In order to act in unstructured environments and interact with humans, the robots have design features and control/software functionalities which distinguish them from classical robots, such as: load‐to‐weight ratio of 1:1, torque sensing in the joints, active vibration damping, sensitive collision detection, compliant control on joint and Cartesian level.

Practical implications

The DLR robots are excellent research platforms for experimentation of advanced robotics algorithms. Space and medical robotics are further areas for which these robots were designed and hopefully will be applied within the next years. Potential industrial application fields are the fast automatic assembly as well as manufacturing activities done in cooperation with humans (industrial robot assistant). The described functionalities are of course highly relevant also for the potentially huge market of service robotics. The LWR technology was transferred to KUKA Roboter GmbH, which will bring the first arms on the market in the near future.

Originality/value

This paper introduces a new type of LWR with torque sensing in each joint and describes a consistent approach for using these sensors for manipulation in human environments. To the best of one's knowledge, the first systematic experimental evaluation of possible injuries during robot‐human crashes using standardized testing facilities is presented.

Details

Industrial Robot: An International Journal, vol. 34 no. 5
Type: Research Article
ISSN: 0143-991X

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Article
Publication date: 1 March 1995

Roger Stuart

Describes research into managers′ experiences of significantorganizational change attempts. The research project was aimed atdeveloping frameworks which: describe…

Abstract

Describes research into managers′ experiences of significant organizational change attempts. The research project was aimed at developing frameworks which: describe, illuminate and enable a better understanding of managers′ journeys through organizational change; serve as a template for bringing together the very diverse and fragmented literature relating to individuals experiencing change; highlight issues and pointers for the design and facilitation of effective organizational change initiatives. The first part describes the context, spirit, intentions, sample and methodology of the research. Also, reviews a broad range of literature which can inform our understanding of individuals in change. Propounds the need to open up the “real world” of organizational change, as perceived and experienced by managers, rather than any “ideal” view of how that world is desired or supposed to be. Presents and discusses research findings on the sensed and initiating “primary” triggers for change‐that is, the formal and communicated organizational change objectives; and the perceived and felt “secondary” triggers for change‐that is, the issues raised by, and the implications of, the organizational changes for individual managers. The second part presents a framework depicting the phases and components of managers′ journeys through organizational change. On the framework, the experience of managers can be located, in terms of their thoughts, feelings and behaviours, as the processes of change unfold. While each manager′s journey was found to be unique, the framework proved to be ubiquitous in enabling the mapping of all the managers′ journeys, and it also accommodates literature on phenomena as diverse as learning, personal transition, catastrophe and survival, trauma and stress, loss and “death”, and worry and grief. The findings emphasize the profoundness and deeply felt emotionality of many managers′ experiencing of change in organizations. Finally, identifies the outcomes of managers′ journeys through significant attempts at organizational change. Also presents the reported helping and hindering factors to those journeys. Implications of these findings are pursued, particularly in terms of the leadership and development roles and behaviours required, if the organization and its management are to move beyond simply requiring change towards actively facilitating its achievement.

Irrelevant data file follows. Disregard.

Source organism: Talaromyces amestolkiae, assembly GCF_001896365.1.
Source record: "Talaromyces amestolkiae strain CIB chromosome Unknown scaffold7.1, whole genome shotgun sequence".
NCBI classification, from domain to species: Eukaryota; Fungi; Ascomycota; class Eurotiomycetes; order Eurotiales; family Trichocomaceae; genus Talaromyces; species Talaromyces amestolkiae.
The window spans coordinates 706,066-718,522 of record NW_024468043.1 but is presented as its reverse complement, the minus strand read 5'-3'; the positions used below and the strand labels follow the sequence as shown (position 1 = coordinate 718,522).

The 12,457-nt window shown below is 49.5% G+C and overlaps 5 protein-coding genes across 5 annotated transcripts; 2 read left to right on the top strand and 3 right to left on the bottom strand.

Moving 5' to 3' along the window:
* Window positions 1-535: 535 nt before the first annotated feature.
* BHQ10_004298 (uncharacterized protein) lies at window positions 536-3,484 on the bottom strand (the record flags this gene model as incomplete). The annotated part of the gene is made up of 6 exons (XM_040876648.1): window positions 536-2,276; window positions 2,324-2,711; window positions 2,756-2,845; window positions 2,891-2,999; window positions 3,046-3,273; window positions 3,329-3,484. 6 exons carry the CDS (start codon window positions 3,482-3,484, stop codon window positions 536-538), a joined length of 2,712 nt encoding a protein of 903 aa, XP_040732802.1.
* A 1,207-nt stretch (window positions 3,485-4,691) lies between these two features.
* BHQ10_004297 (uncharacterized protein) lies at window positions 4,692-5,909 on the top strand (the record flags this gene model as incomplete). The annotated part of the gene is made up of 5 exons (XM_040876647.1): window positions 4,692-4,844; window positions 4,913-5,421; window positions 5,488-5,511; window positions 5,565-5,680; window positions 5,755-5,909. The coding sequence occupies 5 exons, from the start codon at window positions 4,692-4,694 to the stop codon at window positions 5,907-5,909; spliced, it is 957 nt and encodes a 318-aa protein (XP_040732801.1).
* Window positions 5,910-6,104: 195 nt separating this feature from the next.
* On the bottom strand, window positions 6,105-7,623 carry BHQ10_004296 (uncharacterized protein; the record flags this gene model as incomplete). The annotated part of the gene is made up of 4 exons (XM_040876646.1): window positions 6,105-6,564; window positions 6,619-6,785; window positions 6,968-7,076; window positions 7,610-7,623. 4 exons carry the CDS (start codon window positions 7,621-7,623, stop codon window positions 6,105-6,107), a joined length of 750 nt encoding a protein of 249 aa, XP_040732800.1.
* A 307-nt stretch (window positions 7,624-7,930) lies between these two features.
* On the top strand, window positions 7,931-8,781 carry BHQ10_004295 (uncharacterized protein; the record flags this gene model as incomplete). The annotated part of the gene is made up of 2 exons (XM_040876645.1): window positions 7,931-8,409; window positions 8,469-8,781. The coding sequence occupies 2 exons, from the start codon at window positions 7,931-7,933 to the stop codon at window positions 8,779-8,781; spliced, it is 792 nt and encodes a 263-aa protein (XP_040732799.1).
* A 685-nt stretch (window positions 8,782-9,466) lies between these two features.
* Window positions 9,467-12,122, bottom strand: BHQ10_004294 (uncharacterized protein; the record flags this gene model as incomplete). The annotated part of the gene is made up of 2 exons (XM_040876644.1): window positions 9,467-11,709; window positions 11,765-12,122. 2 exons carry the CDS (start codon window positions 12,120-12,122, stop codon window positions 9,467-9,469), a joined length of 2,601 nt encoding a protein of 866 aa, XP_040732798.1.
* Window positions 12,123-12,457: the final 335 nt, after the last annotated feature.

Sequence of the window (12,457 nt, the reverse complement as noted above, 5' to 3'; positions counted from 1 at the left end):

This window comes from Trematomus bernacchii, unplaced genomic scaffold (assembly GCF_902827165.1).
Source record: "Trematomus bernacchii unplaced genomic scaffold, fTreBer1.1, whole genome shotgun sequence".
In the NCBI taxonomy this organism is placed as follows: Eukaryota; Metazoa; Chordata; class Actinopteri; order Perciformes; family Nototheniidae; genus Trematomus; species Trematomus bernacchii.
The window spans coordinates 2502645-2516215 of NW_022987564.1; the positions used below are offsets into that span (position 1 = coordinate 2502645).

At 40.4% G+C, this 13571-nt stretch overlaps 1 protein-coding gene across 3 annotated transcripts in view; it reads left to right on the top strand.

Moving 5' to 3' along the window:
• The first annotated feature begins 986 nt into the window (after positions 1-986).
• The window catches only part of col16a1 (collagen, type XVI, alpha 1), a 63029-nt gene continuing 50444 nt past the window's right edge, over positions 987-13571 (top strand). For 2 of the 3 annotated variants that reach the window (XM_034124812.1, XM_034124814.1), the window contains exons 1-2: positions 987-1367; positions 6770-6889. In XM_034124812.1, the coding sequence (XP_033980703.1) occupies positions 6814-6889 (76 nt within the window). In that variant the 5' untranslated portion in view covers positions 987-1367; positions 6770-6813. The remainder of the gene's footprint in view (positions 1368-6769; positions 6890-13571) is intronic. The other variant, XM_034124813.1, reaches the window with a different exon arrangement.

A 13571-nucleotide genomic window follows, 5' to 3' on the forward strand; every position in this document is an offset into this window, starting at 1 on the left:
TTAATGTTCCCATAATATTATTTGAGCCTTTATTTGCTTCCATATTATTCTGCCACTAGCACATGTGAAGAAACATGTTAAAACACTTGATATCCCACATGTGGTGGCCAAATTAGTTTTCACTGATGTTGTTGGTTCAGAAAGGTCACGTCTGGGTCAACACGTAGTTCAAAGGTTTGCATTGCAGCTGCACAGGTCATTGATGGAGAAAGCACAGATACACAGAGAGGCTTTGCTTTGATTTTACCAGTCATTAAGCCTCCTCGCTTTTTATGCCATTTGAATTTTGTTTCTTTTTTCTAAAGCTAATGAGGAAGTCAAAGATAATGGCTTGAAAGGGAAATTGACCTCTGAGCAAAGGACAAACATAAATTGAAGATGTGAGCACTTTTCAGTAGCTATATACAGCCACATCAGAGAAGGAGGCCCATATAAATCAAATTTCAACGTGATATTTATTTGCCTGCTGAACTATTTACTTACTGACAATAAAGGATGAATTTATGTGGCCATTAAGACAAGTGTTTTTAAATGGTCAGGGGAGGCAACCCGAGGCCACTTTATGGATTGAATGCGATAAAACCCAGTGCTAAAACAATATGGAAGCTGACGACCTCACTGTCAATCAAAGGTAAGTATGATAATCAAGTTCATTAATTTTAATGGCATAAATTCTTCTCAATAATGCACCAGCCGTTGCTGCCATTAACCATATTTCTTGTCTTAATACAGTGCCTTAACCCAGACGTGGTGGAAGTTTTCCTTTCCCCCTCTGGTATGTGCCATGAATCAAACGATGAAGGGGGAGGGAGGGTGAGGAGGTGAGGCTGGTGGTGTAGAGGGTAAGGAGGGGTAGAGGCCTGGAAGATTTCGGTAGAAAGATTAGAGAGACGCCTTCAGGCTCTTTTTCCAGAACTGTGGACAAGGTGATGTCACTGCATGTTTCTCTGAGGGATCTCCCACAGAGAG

Details

Personnel Review, vol. 24 no. 2
Type: Research Article
ISSN: 0048-3486

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Article
Publication date: 1 June 1999

Hal Philipp

While the transference of charge is an essential aspect of every capacitance sensor, a relatively new form of sensor makes overt use of the principle of charge…

Abstract

While the transference of charge is an essential aspect of every capacitance sensor, a relatively new form of sensor makes overt use of the principle of charge conservation first deduced by Watson in the 1740s. Updated to use a microcontroller, mosfet switches, fet‐input opamps and band gap references, the principle of charge transference can be used to create an extremely sensitive and stable device with unique properties that transcend those of more pedestrian capacitance sensors. Also known as “QT” sensors, charge transfer sensors can have a dynamic range spanning many decades with noise floors in the sub‐femtofarad regime, allowing differential resolutions of mere fractions of a femtofarad. Such sensors are proving to have unique applications considered heretofore impossible, while also proving themselves as replacements for much more expensive sensing systems using photoelectric, acoustic, RF, and optical imaging techniques.

Details

Sensor Review, vol. 19 no. 2
Type: Research Article
ISSN: 0260-2288